Monthly Archives: November 2011

Prism presents
[NOVEMBER 19, 2011 – JANUARY 7, 2012]

8746 W. Sunset Blvd. West Hollywood, CA 90069 | 310.289.1301


PRISM is pleased to present the first retrospective exhibition of artwork created by the original members of Destroy All Monsters, the Ann Arbor-based performance/music/art group comprised of Mike Kelley, Cary Loren, Niagara, and Jim Shaw. Destroy All Monsters was unique for having produced a distinct body of multi-media work while documenting itself in the act of its own creation. The themes of the work span grotesque figuration, ecstatic pop imagism, apocalyptic play-acting, gothic dreamscapes, and full-on horror. On view will be drawings, prints and photographs by Kelley; paintings, drawings and unique photocopy prints by Jim Shaw; photographs and collages by Cary Loren; works on paper by Niagara;  and a more recent mural memorializing the group’s time and place. Much of this work is being exhibited for the first time; Kelley, Niagara, and Loren are producing new print editions for the occasion.

Accompanying the exhibition is a full color, 312-page catalogue co-published with PictureBox and edited by Mike Kelley and Dan Nadel with an essay by Nicole Rudick.

PRISM is a Participating Gallery of Pacific Standard Time: Art in L.A. 1945-1980. This unprecedented collaboration, initiated by the Getty, brings together more than sixty cultural institutions from across Southern California for six months beginning October 2011 to tell the story of the birth of the L.A. art scene.

Prism website


Blue Whale presents
123 Astronaut E S Onizuka St. Suite 301, Los Angeles, CA 90012  |  213.620.0908 

MARK GUILIANA  drums and compositions
TIM LEFEBVRE  electric bass

Tim Lefebvre (bass) is one of the most skilled and sought after bass players in NY. Tim has made appearances in Saturday Night Live’s house band over the last few years – his work has also been heard on The Apprentice, The Sopranos, Late Show With David Letterman, The Knights of Prosperity (CBS), 30 Rock (NBC), Oceans 12, Ocean ‘s 13, The Departed, Harold & Kumar Go To White Castle, and Analyze That!. Tim was the Musical Director/Leader on The Caroline Rhea Show on ABC and has appeared recently with Chris Potter, Patti Austin, Uri Caine, and Dave Binney. This summer Tim is touring with Chuck Loeb, Dennis Chambers, Till Bronner, Eric Marienthal and Jim Beard. Tim brings his incredible support and huge low sounds to the Rudder vibe.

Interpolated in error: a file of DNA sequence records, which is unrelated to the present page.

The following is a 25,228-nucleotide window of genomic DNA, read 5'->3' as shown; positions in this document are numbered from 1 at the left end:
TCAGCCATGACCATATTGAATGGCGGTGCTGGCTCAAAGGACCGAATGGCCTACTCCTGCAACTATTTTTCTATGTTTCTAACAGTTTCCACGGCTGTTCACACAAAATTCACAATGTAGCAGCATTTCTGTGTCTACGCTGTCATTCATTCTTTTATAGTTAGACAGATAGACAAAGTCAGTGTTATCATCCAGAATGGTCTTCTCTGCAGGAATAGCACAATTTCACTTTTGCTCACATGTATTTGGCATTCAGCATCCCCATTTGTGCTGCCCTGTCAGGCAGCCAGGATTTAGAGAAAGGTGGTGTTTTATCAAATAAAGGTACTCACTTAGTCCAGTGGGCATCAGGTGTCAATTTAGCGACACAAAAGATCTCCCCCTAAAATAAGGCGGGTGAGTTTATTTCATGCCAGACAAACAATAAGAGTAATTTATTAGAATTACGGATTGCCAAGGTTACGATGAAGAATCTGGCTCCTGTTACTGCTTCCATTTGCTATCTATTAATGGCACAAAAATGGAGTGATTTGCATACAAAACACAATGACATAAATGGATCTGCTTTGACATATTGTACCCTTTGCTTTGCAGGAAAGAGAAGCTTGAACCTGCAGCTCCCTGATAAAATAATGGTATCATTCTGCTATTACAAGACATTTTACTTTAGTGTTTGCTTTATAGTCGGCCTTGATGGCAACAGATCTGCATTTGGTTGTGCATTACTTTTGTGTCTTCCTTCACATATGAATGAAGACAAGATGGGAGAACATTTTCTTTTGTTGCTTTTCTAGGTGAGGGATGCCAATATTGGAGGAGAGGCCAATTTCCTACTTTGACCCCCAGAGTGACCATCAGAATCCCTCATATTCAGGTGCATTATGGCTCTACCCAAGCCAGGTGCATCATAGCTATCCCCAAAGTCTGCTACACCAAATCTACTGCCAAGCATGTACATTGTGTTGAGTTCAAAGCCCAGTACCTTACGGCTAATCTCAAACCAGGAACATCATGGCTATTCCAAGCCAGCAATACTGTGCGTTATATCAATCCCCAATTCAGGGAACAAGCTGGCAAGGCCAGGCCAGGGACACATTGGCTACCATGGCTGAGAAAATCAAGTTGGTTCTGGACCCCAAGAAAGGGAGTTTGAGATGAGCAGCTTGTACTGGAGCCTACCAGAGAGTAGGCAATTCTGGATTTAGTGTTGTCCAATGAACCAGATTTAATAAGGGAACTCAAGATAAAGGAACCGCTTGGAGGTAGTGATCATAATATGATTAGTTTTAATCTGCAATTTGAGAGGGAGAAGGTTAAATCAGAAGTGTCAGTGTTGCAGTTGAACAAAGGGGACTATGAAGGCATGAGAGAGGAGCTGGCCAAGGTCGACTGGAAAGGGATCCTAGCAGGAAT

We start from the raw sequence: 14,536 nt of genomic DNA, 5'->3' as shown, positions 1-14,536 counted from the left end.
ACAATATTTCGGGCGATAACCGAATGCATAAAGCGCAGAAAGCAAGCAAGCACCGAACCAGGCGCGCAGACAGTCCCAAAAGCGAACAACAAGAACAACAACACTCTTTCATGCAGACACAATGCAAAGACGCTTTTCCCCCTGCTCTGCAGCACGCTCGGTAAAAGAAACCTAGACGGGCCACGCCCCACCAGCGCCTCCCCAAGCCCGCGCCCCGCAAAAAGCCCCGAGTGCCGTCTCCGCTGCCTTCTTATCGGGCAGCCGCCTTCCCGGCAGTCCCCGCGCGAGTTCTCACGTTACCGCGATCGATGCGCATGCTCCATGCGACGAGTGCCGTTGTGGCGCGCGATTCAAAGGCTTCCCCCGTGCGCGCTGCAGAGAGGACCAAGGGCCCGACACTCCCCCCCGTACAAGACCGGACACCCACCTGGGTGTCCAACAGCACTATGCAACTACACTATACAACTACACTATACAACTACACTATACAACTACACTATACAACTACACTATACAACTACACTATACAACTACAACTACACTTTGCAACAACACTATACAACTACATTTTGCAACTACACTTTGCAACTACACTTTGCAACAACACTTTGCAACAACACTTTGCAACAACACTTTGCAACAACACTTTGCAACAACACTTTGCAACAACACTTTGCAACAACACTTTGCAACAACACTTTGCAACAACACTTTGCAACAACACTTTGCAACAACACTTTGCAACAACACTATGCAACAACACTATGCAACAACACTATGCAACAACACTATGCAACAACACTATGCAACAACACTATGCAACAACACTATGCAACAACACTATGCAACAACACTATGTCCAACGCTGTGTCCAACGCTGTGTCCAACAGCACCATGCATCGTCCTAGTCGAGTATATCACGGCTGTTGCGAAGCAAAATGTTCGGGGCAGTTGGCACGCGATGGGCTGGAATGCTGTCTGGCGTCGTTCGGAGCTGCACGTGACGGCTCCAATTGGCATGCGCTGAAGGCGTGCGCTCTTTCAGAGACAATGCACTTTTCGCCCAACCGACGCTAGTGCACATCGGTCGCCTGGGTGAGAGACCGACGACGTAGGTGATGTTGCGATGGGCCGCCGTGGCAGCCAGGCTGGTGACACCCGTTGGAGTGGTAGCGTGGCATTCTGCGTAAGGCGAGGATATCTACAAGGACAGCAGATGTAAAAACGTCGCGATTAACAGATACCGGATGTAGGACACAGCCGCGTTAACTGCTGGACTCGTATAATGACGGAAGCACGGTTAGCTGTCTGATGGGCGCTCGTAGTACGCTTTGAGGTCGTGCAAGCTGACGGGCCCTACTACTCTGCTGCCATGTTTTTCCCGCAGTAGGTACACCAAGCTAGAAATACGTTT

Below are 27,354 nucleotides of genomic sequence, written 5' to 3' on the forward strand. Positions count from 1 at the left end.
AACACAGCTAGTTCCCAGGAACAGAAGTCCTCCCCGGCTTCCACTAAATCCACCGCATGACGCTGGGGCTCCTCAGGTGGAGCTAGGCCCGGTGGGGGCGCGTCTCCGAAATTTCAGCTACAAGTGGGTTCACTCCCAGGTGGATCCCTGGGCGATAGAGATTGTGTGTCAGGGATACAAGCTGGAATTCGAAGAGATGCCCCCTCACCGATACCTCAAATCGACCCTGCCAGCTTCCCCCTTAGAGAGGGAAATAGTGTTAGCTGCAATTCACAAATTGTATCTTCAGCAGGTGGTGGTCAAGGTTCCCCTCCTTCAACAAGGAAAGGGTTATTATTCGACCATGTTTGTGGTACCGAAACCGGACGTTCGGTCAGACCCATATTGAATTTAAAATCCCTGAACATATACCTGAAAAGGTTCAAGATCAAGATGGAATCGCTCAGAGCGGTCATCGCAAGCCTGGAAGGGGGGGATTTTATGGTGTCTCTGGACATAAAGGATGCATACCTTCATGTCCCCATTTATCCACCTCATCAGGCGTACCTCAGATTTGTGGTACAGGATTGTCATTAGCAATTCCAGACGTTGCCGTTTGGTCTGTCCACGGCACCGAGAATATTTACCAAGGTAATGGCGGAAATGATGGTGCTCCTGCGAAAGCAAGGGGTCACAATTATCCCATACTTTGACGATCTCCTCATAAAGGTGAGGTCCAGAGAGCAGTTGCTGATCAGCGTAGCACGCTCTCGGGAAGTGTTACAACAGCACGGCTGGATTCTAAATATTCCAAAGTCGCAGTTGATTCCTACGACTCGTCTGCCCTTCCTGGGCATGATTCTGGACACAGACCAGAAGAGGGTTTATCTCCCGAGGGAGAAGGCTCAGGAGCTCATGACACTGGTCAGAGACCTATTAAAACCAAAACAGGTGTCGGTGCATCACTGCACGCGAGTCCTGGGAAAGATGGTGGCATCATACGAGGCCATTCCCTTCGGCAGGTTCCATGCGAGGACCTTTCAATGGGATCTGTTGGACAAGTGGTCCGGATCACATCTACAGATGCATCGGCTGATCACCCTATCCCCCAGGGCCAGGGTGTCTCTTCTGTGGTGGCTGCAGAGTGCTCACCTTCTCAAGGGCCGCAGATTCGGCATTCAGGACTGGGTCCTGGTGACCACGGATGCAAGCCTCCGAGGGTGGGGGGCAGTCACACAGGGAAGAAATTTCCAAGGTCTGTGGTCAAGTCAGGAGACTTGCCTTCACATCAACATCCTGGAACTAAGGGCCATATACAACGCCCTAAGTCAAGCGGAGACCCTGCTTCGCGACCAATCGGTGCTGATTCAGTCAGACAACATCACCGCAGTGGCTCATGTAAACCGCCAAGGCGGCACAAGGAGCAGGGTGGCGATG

Tim Lefebvre (Skip Herbertson) website

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According to Modern Drummer magazine, Mark Guiliana “may well be at the forefront of an exciting new style of drumming.”  The 28-year-old New Jersey native’s unique and un-compromised approach to playing the drums has earned him international acclaim as both a leader and a sideman.

In 2004, Mark created HEERNT, his ‘experimental-garage-jazz’ trio based out of New York.  The band’s debut record, Locked In A Basement, was released in the spring of 2006 and was met with praise from critics and musicians alike. Legendary drummer Bill Bruford (Yes, King Crimson) called the record “the most exuberant, dramatic, beautiful, sassy, genre-busting little outing that I’ve heard since I don’t know when.”

As a sideman, Mark’s longest partnership has come alongside world-renowned jazz bassist Avishai Cohen. He toured all over the world with Avishai from 2003 until 2008 while appearing on six studio records, and a live DVD recorded at the Blue Note in New York City.  Mark has also recorded and/or performed with Meshell Ndegeocello, Dhafer Youssef, Wayne Krantz, Matisyahu, Jazz Mandolin Project, Jason Lindner, Brad Shepik, Bobby McFerrin, Tigran Hamasyan, and many more.

Mark is currently working on his debut solo record, which is being co-produced by Meshell Ndegeocello and is due out in early 2010.

Mark plays Yamaha drums, Sabian cymbals, and Vic Firth sticks.

Mark Guiliana website

BlueWhale website

Angel City Arts + Blue Whale present
123 Astronaut E S Onizuka St. Suite 301, Los Angeles, CA 90012  |  213.620.0908 

JASON MEARS saxophones / clarinet
KRIS TINER trumpets / flugelhorn
IVAN JOHNSON contrabass
PAUL KIKUCHI percussions / drums

“One of the best things in Jazz to emerge in the new millennium” – Brian Marley, The Wire

“One of the most powerful and appealing jazz units currently active” – All About Jazz

“The Empty Cage Quartet embodies some of the West Coast’s finest acoustic improvisation. Transcending their influences, these four rise to the challenge of carving out their own space and sound.” – Cadence Magazine

“This music is a sinuous dance, but one where every move, every exit and entry, every bob and weave, is made with razor-sharp precision…the Empty Cage Quartet finds a new way forward for the modern-day free jazz quartet.” – SIgnal to Noise Magazine

The Empty Cage Quartet has been consistently praised by critics as one of the most interesting and original new jazz groups to emerge from the American West Coast. For nearly a decade the group has explored new ways to integrate a diverse mix of musical influences ranging from shuffle swing to free jazz blowouts, minimalist percussion loops to complex modernist gestures, funky stomps, odd-meter marches, robotic grooves, heavy rock, and nearly everything in between. Their seventh CD Gravity is out now on the Clean Feed label.